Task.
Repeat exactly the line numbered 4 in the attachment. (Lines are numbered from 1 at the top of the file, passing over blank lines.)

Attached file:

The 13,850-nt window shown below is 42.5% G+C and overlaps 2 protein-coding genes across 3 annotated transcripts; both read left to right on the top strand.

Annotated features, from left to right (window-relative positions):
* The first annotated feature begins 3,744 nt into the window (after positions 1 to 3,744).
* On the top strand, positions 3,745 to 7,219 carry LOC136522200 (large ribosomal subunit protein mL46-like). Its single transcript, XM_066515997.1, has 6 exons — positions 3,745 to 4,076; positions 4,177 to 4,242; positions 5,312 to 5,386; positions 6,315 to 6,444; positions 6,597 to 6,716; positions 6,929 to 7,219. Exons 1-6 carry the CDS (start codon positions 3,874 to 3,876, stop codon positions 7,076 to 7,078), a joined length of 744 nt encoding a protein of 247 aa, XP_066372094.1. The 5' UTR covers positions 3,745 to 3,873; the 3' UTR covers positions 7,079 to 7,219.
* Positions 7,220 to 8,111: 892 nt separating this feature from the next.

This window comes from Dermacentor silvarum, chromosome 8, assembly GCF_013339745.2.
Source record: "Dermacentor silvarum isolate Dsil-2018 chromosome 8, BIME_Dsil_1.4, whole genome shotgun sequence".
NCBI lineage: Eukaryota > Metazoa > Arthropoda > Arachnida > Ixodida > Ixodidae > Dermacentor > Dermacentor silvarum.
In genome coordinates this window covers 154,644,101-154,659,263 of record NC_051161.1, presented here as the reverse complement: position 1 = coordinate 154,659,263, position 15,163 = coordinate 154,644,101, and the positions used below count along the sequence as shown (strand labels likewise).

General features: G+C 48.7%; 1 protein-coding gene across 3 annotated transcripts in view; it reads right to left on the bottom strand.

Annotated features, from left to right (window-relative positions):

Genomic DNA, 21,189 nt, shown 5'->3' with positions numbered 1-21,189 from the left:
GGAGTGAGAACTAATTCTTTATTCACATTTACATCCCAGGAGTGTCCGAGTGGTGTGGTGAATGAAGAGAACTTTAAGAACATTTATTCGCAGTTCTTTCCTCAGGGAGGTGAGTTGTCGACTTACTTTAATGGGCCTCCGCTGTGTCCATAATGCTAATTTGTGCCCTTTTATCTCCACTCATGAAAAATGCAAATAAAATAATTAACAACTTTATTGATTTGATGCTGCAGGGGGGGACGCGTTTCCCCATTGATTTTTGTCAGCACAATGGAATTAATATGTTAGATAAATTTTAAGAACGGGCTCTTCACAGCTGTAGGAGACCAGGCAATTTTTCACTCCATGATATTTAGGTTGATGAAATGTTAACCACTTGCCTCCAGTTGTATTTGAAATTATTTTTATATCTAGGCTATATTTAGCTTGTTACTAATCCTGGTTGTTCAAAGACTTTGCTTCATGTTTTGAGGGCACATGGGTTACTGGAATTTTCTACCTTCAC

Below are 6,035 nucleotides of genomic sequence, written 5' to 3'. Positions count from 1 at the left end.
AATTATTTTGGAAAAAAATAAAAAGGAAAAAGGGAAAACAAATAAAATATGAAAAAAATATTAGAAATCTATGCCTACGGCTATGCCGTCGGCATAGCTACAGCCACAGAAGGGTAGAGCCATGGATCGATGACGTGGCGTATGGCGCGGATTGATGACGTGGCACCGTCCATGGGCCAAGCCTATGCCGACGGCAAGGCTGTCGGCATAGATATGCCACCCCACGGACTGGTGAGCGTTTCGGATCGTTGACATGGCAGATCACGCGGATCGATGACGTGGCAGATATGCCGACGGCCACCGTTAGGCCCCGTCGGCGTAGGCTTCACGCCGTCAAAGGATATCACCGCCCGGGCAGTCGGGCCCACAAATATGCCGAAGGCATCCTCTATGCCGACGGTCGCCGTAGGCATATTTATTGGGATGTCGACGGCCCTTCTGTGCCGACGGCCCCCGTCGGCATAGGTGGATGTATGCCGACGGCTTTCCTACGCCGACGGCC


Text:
* On the top strand, positions 3,745 to 7,219 carry LOC136522200 (large ribosomal subunit protein mL46-like). Its single transcript, XM_066515997.1, has 6 exons — positions 3,745 to 4,076; positions 4,177 to 4,242; positions 5,312 to 5,386; positions 6,315 to 6,444; positions 6,597 to 6,716; positions 6,929 to 7,219. Exons 1-6 carry the CDS (start codon positions 3,874 to 3,876, stop codon positions 7,076 to 7,078), a joined length of 744 nt encoding a protein of 247 aa, XP_066372094.1. The 5' UTR covers positions 3,745 to 3,873; the 3' UTR covers positions 7,079 to 7,219.